in Cupertino, Calif. With the exception of Alan Wong of San
Francisco on the left everyone in this photograph was a transplant
from the Mississippi Delta. Photo by Sam Chu Lin.
Cathy Wong, a long-time Delta resident, remembers living in the
black section of town in the back of a store in Hollendale, Miss.
"At school I had gone to play with a white friend," she
recounted. "When her mother took me back to the store, she was
horrified, because she had to take me back to the black part of
In contrast, Anne Fong, a retired elementary school teacher who now
lives in Anaheim, Calif., wasn't allowed to go to a public school
when she once lived in the Mississippi Delta. She went on to become
one of the state's first Chinese American women to go to college.
"I was very upset that here we were American citizens and all, and
my folks paid taxes, and we didn't get a chance to go to a public
school," she said. Then a teenager, she was so angry she confronted
the local superintendent about this issue.
¶I rode my bicycle down there and I demanded to know why we could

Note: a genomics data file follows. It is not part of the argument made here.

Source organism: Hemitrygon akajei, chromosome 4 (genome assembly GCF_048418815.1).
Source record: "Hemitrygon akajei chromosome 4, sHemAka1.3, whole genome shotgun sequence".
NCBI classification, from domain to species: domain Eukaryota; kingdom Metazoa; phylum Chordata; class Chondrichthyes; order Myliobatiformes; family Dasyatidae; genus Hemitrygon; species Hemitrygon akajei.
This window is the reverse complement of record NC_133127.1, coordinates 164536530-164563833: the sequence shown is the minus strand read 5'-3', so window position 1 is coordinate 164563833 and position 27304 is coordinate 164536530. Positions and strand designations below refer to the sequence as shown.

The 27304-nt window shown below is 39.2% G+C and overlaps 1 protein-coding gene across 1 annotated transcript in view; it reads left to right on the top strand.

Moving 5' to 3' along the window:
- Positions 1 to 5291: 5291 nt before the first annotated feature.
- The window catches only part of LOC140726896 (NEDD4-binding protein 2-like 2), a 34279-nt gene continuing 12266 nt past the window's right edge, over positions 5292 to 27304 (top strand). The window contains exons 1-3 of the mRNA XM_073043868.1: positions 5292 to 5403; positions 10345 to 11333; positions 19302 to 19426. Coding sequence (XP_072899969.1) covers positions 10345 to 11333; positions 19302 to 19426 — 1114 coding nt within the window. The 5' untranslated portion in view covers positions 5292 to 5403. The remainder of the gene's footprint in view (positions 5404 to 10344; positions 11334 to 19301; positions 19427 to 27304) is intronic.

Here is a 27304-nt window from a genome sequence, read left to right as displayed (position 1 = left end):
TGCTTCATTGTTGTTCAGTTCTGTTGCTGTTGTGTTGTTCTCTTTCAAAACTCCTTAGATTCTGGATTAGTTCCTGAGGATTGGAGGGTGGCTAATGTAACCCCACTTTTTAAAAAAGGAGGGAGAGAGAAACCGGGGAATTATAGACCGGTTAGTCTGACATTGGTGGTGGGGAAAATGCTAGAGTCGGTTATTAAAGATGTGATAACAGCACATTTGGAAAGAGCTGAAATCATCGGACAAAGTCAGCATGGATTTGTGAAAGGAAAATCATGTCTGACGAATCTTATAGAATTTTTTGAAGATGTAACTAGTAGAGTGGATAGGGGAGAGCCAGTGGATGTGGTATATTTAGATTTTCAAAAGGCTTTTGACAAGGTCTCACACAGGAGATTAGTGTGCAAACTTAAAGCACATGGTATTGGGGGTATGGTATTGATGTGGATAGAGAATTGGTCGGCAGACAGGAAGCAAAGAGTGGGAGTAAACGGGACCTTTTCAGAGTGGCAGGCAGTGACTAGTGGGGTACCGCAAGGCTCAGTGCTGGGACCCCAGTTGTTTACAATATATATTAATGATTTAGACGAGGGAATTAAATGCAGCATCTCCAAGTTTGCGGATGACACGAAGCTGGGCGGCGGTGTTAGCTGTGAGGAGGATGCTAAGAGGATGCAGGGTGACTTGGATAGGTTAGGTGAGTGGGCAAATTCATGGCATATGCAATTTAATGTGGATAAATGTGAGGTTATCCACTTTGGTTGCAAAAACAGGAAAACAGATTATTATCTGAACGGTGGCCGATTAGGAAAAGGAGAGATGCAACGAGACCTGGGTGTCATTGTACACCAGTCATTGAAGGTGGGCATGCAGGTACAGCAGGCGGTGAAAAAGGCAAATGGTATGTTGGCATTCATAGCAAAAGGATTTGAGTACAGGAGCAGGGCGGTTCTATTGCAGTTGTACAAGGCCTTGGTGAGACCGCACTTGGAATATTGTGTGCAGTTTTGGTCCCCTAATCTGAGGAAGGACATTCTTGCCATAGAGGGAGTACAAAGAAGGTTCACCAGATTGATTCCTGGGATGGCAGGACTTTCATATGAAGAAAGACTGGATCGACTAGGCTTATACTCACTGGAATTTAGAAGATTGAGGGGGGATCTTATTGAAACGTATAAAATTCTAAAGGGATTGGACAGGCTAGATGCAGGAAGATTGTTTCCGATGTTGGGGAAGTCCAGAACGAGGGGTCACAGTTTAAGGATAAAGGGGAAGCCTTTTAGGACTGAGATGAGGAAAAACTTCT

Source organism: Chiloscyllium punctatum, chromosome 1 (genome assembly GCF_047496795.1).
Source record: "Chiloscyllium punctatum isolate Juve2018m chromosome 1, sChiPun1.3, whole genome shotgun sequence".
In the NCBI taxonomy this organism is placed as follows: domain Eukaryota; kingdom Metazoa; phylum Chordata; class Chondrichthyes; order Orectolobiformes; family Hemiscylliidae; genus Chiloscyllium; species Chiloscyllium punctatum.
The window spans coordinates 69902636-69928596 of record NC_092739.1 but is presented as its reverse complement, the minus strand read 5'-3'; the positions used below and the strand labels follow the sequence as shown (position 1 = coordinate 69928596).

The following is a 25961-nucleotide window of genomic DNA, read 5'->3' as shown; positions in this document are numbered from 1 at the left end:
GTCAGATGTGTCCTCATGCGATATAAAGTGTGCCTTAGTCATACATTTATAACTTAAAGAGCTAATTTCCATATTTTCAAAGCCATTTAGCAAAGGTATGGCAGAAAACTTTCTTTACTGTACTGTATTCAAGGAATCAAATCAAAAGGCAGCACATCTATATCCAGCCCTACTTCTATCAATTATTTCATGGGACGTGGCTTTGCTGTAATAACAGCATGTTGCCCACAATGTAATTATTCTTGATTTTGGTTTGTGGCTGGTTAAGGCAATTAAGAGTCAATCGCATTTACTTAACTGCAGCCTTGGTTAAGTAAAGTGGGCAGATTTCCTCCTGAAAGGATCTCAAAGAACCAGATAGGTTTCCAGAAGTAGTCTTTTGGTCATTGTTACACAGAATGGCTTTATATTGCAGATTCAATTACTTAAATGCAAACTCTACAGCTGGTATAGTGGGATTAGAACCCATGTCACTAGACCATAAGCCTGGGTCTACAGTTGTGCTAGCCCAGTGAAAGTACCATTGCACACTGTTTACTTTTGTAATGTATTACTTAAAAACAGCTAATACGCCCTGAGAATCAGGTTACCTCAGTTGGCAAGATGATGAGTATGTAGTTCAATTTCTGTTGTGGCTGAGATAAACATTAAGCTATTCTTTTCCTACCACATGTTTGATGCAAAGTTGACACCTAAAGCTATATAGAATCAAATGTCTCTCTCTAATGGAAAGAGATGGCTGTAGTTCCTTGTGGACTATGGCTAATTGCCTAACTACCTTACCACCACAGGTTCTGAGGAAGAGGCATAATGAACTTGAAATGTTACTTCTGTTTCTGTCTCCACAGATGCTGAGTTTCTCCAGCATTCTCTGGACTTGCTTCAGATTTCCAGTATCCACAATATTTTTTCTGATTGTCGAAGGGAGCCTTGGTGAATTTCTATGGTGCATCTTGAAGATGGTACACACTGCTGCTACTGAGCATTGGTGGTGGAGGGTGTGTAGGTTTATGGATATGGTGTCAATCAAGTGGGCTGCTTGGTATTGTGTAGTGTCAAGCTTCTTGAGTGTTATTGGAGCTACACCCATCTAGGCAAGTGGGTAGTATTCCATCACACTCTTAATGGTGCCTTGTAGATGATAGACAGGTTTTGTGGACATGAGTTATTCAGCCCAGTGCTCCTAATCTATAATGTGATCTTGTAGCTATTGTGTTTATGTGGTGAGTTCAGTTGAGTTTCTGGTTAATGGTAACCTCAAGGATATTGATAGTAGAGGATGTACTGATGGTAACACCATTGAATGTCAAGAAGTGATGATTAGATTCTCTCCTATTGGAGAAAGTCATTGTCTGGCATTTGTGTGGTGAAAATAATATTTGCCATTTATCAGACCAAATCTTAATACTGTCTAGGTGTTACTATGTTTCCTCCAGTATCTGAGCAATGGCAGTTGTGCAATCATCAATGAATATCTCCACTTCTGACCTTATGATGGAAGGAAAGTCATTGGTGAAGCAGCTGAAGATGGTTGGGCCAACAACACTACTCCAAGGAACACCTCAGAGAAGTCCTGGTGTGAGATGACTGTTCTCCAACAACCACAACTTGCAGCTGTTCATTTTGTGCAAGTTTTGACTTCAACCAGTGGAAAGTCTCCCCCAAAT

not go to public school," she said. But the answer was simple: In
the 1927 U.S. Supreme Court case Gong Lum vs. Rice the high court
ruled that segregated schools were a "state matter."
The local Chinese Americans didn't give up though. They sent their
children to other states, while some communities set up one-room
schoolhouses. These new residents slowly weaved themselves into the
fabric of the Deep South.
The Chinese Americans of the 1940s and '50s who lived in the
Mississippi Delta staged their own dances and parties at the local
American Legion and drove hundreds of miles to celebrate a wedding
or the birth of a baby. Since fraternities were not an option,
students at Mississippi State University formed a group called
the "Lucky Eleven" to answer that need. Even religion came in a
separate package. For many years, Chinese Americans attended what
were referred to as Chinese Missions, subsidiaries of the white
churches or their own churches. With integration, that segregated
John Paul Quon, a professor at Delta State University who now serves
on the state's CPA advisory board to the governor says, it was a
tough battle to get there.
"We were ostracized by both groups," he said. "There was a tight
rope that we had to walk. My dad contributed to both the NAACP and
the White Citizens Council, and didn't let anyone know it."